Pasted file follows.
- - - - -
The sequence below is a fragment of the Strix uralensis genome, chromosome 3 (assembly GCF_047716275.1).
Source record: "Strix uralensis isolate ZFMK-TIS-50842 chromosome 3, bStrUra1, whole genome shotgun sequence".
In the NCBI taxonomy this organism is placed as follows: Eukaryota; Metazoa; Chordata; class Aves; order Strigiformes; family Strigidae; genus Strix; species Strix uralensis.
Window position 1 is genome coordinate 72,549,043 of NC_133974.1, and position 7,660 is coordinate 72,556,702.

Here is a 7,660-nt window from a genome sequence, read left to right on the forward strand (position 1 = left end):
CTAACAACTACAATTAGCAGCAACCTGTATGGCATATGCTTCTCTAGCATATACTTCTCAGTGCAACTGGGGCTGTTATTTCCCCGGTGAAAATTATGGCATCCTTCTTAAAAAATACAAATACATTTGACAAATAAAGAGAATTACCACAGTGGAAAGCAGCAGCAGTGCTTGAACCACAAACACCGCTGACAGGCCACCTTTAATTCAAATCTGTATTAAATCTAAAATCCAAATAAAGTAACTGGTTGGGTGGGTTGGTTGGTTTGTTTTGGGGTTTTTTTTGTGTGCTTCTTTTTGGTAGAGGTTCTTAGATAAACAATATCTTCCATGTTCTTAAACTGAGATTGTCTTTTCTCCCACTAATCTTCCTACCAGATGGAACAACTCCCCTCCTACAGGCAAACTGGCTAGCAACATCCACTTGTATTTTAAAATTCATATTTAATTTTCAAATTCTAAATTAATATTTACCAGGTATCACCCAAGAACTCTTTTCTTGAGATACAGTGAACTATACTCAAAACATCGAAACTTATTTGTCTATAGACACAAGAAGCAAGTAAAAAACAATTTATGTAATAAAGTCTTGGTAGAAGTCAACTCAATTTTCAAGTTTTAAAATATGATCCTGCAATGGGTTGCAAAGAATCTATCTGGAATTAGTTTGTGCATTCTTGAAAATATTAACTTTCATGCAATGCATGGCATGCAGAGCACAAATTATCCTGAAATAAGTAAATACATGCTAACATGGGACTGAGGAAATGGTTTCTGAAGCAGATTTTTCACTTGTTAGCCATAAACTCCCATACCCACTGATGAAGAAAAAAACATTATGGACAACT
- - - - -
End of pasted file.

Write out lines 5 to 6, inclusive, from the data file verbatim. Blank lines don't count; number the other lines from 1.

Here is a 7,660-nt window from a genome sequence, read left to right on the forward strand (position 1 = left end):
CTAACAACTACAATTAGCAGCAACCTGTATGGCATATGCTTCTCTAGCATATACTTCTCAGTGCAACTGGGGCTGTTATTTCCCCGGTGAAAATTATGGCATCCTTCTTAAAAAATACAAATACATTTGACAAATAAAGAGAATTACCACAGTGGAAAGCAGCAGCAGTGCTTGAACCACAAACACCGCTGACAGGCCACCTTTAATTCAAATCTGTATTAAATCTAAAATCCAAATAAAGTAACTGGTTGGGTGGGTTGGTTGGTTTGTTTTGGGGTTTTTTTTGTGTGCTTCTTTTTGGTAGAGGTTCTTAGATAAACAATATCTTCCATGTTCTTAAACTGAGATTGTCTTTTCTCCCACTAATCTTCCTACCAGATGGAACAACTCCCCTCCTACAGGCAAACTGGCTAGCAACATCCACTTGTATTTTAAAATTCATATTTAATTTTCAAATTCTAAATTAATATTTACCAGGTATCACCCAAGAACTCTTTTCTTGAGATACAGTGAACTATACTCAAAACATCGAAACTTATTTGTCTATAGACACAAGAAGCAAGTAAAAAACAATTTATGTAATAAAGTCTTGGTAGAAGTCAACTCAATTTTCAAGTTTTAAAATATGATCCTGCAATGGGTTGCAAAGAATCTATCTGGAATTAGTTTGTGCATTCTTGAAAATATTAACTTTCATGCAATGCATGGCATGCAGAGCACAAATTATCCTGAAATAAGTAAATACATGCTAACATGGGACTGAGGAAATGGTTTCTGAAGCAGATTTTTCACTTGTTAGCCATAAACTCCCATACCCACTGATGAAGAAAAAAACATTATGGACAACT